Work on Bama's only sewage treatment facility will not be finished for several years, so all the domestic wastewater ends up in the Panyang River, the main water source for locals. Contaminated water from a nonferrous metal mine in Fengshan county, on the upper reaches of the river, has leeched into the water supply and the quality has deteriorated.

The villagers have not drunk river water for at least five years, preferring to use mountain springs instead.

Changshou, or "Longevity", village has a population of 500 and is situated near a water source called Dragon Spring. However, the source pool dried up after locals set up a series of plastic pipes and a water pump to deliver water directly to the inns where the bird people reside.

At first, the incomers rented the villagers' houses, but now they offer them money to build houses on their land, reshaping the village with iron, steel and cement.

Two malodorous garbage dumps dominate the landscape at the foot of a mountain close to Baimo cave, a local tourist spot.

"We haven't enough manpower to carry the refuse away", admitted Liang. "Before the bird people came, the village garbage was biodegradable and was put into septic tanks."

Thousands of bird people, in pajamas, shorts, vests, in armchairs and on crutches, flock together in front of the cave every evening. Each carries a plastic bottle.

Some sit dazed, some walk and clap their hands as a keep-fit exercise and some dance. No matter, they all keep their eyes firmly fixed on the cave, which appears to them as the source of a magic elixir.

Two cancer patients, a man in his 60s from Shenzhen, Guangdong province, and a woman in her 50s from Jiangxi province, were breathing the air in the cave. The man said: "I will live here till I die." The woman replied, "So will I. I can't afford to go to the hospital at home."

Zeng Xingmin, 53, and her husband have lived in Longevity village for three years, "My husband is an alcoholic and has hypertension. His blood pressure returned to normal after we stayed here for three months. My diabetes is also alleviated. I don't need to take artificial insulin here," said Zeng.

She persuaded her former neighbor, Yang Yuanming, a retired grammar school teacher from Luodian county, Guizhou province, to relocate to Bama. "My physical condition is very poor. But I feel comfortable and energetic here. The terrestrial magnetism casts a spell over the water and air", said Yang. She and Zeng drink eight bottles of local spring water every day, as if each sip will extend their life for a fixed time.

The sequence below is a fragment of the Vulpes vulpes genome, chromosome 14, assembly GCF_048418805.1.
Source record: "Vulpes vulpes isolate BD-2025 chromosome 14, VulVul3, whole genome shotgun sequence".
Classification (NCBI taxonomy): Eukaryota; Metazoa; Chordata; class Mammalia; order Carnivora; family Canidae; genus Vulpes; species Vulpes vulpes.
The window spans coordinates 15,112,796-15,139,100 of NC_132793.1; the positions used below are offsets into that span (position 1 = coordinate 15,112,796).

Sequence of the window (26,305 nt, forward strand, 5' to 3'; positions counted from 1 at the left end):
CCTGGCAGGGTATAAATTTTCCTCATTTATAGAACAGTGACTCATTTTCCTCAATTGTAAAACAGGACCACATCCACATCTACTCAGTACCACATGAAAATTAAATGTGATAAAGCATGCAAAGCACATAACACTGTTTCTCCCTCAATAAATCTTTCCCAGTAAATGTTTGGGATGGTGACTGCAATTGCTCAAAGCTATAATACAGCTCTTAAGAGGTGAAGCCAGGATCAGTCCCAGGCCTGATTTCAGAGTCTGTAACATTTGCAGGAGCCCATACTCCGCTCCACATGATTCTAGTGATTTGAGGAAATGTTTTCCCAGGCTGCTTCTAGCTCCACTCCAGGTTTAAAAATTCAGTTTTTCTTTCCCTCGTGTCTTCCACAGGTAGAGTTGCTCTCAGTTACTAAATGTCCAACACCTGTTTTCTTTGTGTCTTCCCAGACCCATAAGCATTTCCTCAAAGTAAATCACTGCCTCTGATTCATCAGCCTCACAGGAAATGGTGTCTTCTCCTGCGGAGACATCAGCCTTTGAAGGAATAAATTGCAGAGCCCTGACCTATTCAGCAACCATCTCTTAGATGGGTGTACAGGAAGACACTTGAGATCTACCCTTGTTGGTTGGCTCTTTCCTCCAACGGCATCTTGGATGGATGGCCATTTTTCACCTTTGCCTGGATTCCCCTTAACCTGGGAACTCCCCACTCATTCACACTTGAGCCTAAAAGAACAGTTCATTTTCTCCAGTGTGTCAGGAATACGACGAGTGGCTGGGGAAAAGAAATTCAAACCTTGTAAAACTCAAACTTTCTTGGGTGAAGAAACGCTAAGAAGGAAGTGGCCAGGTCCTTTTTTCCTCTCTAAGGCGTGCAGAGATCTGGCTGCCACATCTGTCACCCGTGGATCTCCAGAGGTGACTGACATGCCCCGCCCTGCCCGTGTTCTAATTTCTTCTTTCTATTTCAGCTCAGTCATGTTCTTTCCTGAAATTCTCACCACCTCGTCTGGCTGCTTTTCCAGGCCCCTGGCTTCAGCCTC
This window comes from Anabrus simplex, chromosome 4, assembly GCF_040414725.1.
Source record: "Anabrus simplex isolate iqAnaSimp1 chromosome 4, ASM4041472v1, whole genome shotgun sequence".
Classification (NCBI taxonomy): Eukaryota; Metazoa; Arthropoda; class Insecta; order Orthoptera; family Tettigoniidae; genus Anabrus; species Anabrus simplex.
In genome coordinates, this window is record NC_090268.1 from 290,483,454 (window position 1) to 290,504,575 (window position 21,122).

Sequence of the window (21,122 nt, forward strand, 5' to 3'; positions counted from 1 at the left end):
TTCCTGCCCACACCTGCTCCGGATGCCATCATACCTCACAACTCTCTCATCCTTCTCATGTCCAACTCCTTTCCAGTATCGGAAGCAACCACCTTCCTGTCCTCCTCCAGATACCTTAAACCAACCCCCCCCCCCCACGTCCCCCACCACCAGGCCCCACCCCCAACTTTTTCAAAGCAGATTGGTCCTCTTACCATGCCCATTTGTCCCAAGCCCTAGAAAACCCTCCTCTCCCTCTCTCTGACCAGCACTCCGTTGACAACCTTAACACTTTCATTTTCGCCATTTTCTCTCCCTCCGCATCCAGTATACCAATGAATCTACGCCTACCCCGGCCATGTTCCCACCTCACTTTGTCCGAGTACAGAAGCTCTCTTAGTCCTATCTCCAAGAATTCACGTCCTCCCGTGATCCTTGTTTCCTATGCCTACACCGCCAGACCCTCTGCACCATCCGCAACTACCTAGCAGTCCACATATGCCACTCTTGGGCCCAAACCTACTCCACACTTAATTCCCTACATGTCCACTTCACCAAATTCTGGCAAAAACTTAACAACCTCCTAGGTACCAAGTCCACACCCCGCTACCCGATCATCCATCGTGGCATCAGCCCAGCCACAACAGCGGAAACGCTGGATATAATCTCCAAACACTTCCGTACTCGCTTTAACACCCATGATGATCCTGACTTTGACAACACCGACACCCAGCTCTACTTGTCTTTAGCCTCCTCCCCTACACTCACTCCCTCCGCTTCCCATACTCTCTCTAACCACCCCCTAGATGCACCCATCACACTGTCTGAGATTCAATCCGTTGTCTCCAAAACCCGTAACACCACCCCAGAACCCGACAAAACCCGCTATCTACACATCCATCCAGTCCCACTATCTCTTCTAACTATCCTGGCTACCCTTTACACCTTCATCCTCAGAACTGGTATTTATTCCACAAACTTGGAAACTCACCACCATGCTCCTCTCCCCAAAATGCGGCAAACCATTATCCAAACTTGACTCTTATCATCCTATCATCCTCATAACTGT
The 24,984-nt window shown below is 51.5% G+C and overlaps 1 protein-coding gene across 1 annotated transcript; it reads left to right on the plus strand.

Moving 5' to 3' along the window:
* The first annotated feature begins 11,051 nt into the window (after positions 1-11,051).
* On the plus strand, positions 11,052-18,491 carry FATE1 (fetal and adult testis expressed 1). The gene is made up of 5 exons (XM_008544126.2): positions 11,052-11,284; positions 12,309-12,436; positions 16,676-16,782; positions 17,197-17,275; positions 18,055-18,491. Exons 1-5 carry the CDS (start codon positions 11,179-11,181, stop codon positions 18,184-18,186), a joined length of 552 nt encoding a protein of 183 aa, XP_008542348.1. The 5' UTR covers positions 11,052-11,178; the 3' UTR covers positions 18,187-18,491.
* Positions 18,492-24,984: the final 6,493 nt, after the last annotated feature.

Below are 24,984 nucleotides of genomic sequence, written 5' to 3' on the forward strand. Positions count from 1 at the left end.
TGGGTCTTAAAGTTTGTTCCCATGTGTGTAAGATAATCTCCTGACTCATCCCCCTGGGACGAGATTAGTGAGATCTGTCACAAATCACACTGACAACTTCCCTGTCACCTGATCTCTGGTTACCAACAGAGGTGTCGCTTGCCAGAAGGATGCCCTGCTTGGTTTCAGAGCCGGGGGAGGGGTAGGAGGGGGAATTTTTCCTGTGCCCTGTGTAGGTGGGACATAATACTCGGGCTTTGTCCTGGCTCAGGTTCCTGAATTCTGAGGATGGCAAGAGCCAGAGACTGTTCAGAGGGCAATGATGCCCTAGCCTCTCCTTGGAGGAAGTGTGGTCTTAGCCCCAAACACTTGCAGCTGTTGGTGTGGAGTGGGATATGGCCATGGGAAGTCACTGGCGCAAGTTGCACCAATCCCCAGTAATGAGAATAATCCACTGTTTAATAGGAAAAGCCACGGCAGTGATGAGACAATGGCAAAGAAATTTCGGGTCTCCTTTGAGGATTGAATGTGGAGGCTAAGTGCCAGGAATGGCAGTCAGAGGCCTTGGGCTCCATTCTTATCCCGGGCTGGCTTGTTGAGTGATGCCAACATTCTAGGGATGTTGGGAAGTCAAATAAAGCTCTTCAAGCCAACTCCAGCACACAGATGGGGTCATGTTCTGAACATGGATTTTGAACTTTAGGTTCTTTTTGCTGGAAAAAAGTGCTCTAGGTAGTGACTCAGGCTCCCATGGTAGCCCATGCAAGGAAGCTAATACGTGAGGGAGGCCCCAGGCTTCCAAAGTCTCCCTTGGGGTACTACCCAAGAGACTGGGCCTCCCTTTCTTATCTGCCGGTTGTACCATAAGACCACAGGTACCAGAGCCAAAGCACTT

"When I first came here three years ago, the people were very hospitable and generous. But now they are cold," said Yang. "It's hard for them to get along with the bird people."

The locals, however, are eager to make a profit. "I'm afraid I won't live to be 100 years old. I work 12 hours a day now. Worse, along with their money, the bird people bring viruses and waste," said Huang Cheng, who sells barbequed pork.

Three years ago, Huang Wenzhuan, 30, worked in Dongguan, Guangdong province, but he returned home and now also sells barbecued meats from his house. "I don't till the land like my parents. I sell 5 kilograms of barbecued pork every day during the busy season. Bama is changing; we didn't lock our doors at night before."

Folk tunes as therapy

"If food is the material wealth of the Bama people, the folk songs they sing every day are their intellectual assets," said Chen Jinchao, chairman of the village's Longevity Research Institute. He believes that singing folk songs encourages the elderly to maintain an open nature and helps them shed anger and anxiety.

But the elderly seldom come together to sing folk songs nowadays, except as entertainment for tourists. Instead, many sit at the doors of their family inns as living advertisements of the healthy local lifestyle.

"I'm sorry you cannot understand my language. I wish you a pleasant stay in Bama," said 110-year-old Huang Masongmou, speaking in the language of the Zhuang ethnic group.

Huang has two daughters and one son, all in their late 80s, and more than 200 offspring through five successive generations in the village. Her grandson-in-law, Ya Hanzhong, said: "She lives a regular life and eats two bowls of corn porridge every meal. She's happy that we've moved to a new house and have visitors everyday."